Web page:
WARWOOD - The battle to land a cracker plant now is between Ohio and West Virginia, and the Northern Panhandle still benefits if a cracker plant comes to East Ohio, delegates Ryan Ferns and Erikka Storch told Warwood residents Saturday.
"We've got our fingers crossed for this region," he said.
Ferns, a Democrat, and Storch, a Republican, both of Ohio County, jointly hosted a town hall meeting Saturday at the Corpus Christi Elementary School cafeteria in Warwood
Ned Kluth, left, and Dan Vetanze were among those turning out for a town hall meeting Saturday at the Corpus Christi Elementary School cafeteria in Warwood jointly hosted by
Delegates Erikka Storch, R-Ohio, and Ryan Ferns, D-Ohio.
Photo by Joselyn King
About 12 residents attended the meeting, and most questions surrounded the idea of a cracker plant coming to West Virginia.
The delegates pointed out that just one piece of legislation has passed the West Virginia Legislature since the regular session began Jan. 9, and that it was important to West Virginia's effort at landing the cracker facility.
House Bill 4086 slashes property taxes for 25 years for any business that invests at least $2 billion toward building a cracker plant in West Virginia.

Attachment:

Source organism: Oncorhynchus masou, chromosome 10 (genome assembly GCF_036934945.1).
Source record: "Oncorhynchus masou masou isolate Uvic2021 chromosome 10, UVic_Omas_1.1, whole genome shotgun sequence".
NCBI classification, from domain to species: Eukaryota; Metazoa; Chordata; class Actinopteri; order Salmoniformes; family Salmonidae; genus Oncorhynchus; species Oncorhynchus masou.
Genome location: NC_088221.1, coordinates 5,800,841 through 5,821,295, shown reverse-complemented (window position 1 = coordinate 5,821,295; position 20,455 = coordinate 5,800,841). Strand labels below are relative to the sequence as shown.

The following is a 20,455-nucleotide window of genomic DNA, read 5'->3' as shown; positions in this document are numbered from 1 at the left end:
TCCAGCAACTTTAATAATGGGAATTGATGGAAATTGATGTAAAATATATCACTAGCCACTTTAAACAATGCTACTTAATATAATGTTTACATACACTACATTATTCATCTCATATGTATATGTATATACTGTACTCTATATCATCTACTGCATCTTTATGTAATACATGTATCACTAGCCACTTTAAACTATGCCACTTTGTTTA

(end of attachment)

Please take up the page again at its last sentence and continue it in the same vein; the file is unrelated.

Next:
A cracker facility would convert ethane - one of the natural gas liquids found in "wet" Marcellus and Utica Shale gases - into ethylene, a material heavily used in the plastics industry.
West Virginia Gov. Earl Ray Tomblin this week said a cracker plant could bring $2 billion to $3 billion of investment to the state during the construction phase, as well as several thousand jobs.
"There has been very stiff competition for a cracker plant between West Virginia, Ohio and Pennsylvania," Ferns said. "But with this legislation, I think we have edged out Pennsylvania - and it's now between West Virginia and Ohio."
The residents asked which areas of West Virginia were being considered for a cracker plant.
Storch told them sites in Marshall and Hancock counties are in the running, as well as some in Kanawha and Wood counties.
The possible locations all have easy access to rail, water and interstate transportation, she continued.
Storch noted cracker plants, are "overwhelming facilities" unto themselves, but that development wouldn't stop at just the cracker plant. Ancillary industries would spring up in close proximity to the plant, she added.
"And I'm not sure if you could build all of that on one side of the river," Storch said. "The Northern Panhandle could still benefit if the cracker plant is in this region."
The residents also asked if there had been any joint effort among leaders from the Northern Panhandle and East Ohio to work to attract the cracker plant.
"That's a great point," Ferns said. "But I haven't heard that discussion yet."